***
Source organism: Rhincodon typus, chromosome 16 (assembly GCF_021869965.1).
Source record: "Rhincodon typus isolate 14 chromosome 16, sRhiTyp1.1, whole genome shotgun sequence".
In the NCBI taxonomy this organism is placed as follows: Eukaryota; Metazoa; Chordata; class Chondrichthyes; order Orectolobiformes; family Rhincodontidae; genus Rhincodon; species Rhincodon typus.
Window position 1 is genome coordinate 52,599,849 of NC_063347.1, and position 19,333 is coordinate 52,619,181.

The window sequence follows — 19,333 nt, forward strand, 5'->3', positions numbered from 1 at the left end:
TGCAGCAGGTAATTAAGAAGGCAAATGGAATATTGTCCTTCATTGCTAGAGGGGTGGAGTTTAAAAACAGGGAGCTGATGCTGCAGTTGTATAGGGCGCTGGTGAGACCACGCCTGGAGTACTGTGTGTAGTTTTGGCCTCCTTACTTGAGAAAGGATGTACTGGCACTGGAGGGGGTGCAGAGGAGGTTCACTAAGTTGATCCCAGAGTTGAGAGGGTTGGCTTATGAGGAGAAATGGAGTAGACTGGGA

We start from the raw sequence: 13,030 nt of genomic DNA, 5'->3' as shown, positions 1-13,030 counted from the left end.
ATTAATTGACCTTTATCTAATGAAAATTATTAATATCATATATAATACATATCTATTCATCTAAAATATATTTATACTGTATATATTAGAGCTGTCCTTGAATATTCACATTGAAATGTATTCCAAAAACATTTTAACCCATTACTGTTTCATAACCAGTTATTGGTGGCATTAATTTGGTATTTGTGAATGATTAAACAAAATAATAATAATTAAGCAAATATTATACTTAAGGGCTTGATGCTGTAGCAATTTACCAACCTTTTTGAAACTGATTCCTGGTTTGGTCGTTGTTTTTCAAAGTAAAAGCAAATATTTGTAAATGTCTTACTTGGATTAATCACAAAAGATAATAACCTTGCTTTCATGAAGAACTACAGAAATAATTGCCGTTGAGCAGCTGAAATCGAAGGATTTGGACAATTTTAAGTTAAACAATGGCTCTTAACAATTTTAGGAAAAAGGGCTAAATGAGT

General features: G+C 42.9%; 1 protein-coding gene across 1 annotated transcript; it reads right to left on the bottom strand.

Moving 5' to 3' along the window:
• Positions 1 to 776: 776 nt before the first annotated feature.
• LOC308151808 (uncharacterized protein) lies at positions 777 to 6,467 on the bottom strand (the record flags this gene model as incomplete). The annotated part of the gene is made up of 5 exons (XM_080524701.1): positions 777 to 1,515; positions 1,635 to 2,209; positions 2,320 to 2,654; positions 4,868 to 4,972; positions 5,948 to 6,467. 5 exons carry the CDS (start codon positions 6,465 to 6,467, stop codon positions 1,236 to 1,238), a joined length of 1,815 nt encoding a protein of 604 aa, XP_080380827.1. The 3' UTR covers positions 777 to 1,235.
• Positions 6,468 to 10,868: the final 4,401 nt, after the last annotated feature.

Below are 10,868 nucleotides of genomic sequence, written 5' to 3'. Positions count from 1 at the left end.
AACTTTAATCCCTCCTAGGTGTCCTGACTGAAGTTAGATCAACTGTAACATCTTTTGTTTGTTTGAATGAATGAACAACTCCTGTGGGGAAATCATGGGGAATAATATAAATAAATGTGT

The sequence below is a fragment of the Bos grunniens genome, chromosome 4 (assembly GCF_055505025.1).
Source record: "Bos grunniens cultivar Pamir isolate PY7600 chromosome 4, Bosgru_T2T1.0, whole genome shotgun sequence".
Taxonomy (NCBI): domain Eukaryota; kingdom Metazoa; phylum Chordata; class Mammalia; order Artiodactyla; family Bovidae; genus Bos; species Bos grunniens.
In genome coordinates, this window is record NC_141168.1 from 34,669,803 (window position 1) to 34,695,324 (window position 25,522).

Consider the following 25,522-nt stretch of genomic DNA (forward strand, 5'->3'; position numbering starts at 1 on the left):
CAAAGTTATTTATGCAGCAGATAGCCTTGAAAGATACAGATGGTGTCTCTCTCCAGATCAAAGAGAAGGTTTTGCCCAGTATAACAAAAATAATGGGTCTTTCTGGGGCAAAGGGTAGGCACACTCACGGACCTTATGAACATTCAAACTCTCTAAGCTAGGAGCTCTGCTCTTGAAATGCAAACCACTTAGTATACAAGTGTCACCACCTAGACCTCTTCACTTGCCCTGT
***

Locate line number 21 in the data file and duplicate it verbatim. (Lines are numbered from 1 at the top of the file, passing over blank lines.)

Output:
CAAAGTTATTTATGCAGCAGATAGCCTTGAAAGATACAGATGGTGTCTCTCTCCAGATCAAAGAGAAGGTTTTGCCCAGTATAACAAAAATAATGGGTCTTTCTGGGGCAAAGGGTAGGCACACTCACGGACCTTATGAACATTCAAACTCTCTAAGCTAGGAGCTCTGCTCTTGAAATGCAAACCACTTAGTATACAAGTGTCACCACCTAGACCTCTTCACTTGCCCTGT